Cancer Research UK and Owlstone Medical are going into the trail phase of researching this ground breaking cancer identification tool. They are working together to develop a breathalyser that can detect cancer by analysing the molecules in an individual’s breath.

We really hope that they are benefiting from the additional funding available through R&D tax credits. They could be in either the Professional, Scientific and Technical, or Health and Social Care sector in terms of R&D tax credits. It would be great if their claim is nearer the £71,649 average of the former, rather than the £34,483 of the latter. What really matters is that they are definitely pursuing a “scientific or technological advance” and must overcome uncertainties to reach a workable conclusion.

How does the breathalyser cancer test work?

There are molecules in the air called volatile organic compounds (VOCs). Different cells in our bodies produce a variety of these VOCs as they metabolise. This is part of the normal functioning of our internal systems. These VOCs move into our lungs and are in our breath as we exhale. The working theory behind the new test is that the presence of cancer in the body changes the make-up of VOCs.

The Breath Biopsy Device will collect the VOC molecules which can then be analysed in a laboratory and a determination about the regularity of their patterns can be made.

The PAN Cancer Trial For Early Detection of Cancer

The scientists involved in developing the breathalyser unit are now at the trial phase. This will be run at Cambridge’s Addenbrooke Hospital for two years. They will test 1,500 people, some of them will be considered healthy and some will already have a cancer diagnosis. All they have to do is breathe into the device for 10 minutes.

To begin with, the trials are going to focus on stomach and oesophageal cancers. Then they will extend the trail to include pancreatic, liver, prostate, kidney and bladder cancers.

One of the leading scientists on the project is from the Cancer Research UK Cambridge Centre. As reported in the i paper, Professor Rebecca Fitzgerald said: “We urgently need to develop new tools, like this breath test, which could help to detect and diagnose cancer earlier, giving patients the best chance of surviving their disease. Through this clinical trial we hope to find signatures in breath needed to detect cancers earlier. It’s the crucial next step in developing this technology.”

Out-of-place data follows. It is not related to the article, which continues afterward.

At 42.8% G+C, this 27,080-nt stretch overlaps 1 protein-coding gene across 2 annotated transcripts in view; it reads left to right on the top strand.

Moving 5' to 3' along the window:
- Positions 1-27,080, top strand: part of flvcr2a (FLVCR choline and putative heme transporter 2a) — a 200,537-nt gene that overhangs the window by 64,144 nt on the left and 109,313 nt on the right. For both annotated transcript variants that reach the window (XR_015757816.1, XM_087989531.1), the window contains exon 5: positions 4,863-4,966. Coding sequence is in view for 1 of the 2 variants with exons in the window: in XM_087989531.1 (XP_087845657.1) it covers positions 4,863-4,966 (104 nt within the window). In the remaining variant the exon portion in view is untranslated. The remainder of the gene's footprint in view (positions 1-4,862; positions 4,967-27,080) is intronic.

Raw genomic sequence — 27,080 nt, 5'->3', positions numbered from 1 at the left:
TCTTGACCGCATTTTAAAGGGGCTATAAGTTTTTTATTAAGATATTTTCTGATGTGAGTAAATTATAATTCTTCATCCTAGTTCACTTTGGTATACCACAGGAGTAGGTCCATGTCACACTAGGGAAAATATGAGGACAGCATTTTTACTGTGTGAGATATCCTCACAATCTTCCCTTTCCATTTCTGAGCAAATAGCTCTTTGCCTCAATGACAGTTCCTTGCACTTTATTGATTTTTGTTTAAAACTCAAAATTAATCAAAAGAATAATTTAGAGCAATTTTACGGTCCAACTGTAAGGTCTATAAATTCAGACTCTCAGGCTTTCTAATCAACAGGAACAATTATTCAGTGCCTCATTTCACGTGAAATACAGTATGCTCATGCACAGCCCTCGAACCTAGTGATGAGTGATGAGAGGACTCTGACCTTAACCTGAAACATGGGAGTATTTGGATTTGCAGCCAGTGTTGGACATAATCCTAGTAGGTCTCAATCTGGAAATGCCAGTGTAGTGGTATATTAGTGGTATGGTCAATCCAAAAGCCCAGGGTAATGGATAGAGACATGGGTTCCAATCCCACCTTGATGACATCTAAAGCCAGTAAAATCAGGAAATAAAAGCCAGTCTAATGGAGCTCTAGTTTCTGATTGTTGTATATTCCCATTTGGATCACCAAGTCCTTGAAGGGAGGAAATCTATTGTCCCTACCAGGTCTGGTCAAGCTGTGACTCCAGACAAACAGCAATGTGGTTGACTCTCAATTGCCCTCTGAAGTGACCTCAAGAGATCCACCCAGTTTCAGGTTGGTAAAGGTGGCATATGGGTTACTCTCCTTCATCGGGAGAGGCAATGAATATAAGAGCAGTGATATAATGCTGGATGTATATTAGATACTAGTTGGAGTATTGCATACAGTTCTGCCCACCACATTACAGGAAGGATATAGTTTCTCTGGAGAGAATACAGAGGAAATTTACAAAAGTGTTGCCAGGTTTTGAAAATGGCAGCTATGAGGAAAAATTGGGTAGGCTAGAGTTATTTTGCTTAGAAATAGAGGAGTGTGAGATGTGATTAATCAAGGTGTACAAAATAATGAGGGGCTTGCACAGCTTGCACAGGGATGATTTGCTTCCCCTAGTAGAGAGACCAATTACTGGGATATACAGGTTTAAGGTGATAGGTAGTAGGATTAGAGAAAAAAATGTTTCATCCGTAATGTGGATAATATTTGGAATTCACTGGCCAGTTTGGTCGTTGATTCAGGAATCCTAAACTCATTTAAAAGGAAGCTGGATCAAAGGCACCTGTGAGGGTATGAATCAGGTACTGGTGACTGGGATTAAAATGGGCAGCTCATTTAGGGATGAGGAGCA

Why is this type of detection device important?

There are three main positives to the development of this kind of cancer detection device. Firstly, for the patient it is completely non-invasive, doesn’t require anaesthetic and so already much less frightening. Secondly, this could be a much quicker method of detection. This could save thousands of lives simply because patients are treated more speedily. Finally, this type of device has the potential to save the NHS millions of pounds in other more costly tests and long term healthcare costs as patients receive treatment more quickly.

Chief Executive of Owlstone Medical, Billy Boyle, told the i paper: “There is increasing potential for breath-based tests to aid diagnosis, sitting alongside blood and urine tests in an effort to help doctors detect and treat disease, The concept of providing a whole body snapshot in a completely non-invasive way is very powerful and could reduce harm by sparing patients from more invasive tests that they don’t need. Our technology has proven to be extremely effective at detecting OVCs in the breath, and we are proud to be working with Cancer Research UK as we look to apply it towards the incredibly important area of detecting early-stage disease in a range of cancers in patients.”

Not entirely new technology

The technology behind the breathalyser detection device is not a sudden new invention and it is not unique to Britain. Progress has grown over several years and some findings have already been confirmed by a team of scientists from the Swedish Karolinka Institute and Imperial College London. Their results found an 80% success rate for detecting oesophagus and stomach cancers in already diagnosed patients. And the same 80% success rate in identifying people without these types of cancers.

In terms of accessing R&D tax credits, the fact that the current trails are building on existing technology has no bearing whatsoever. There must be many individual elements to the development of such a complex diagnostic system; from the actual physical device, to the laboratory analysis and all the elements inbetween. Increasing the rate of accuracy must be of paramount concern. All of these details will be considered and all of them are relevant to an R&D Tax Credit claim.

The costs of physical materials, paying their clinical trial volunteers, staff and software are all applicable in this situation. Whilst the painstaking attention to detail requires dedicated patience, this must be an extremely exciting, rewarding area of R&D to work in. We look forward to hearing the results of these trials in 2021 and wish them every success.

 

Jamie Smith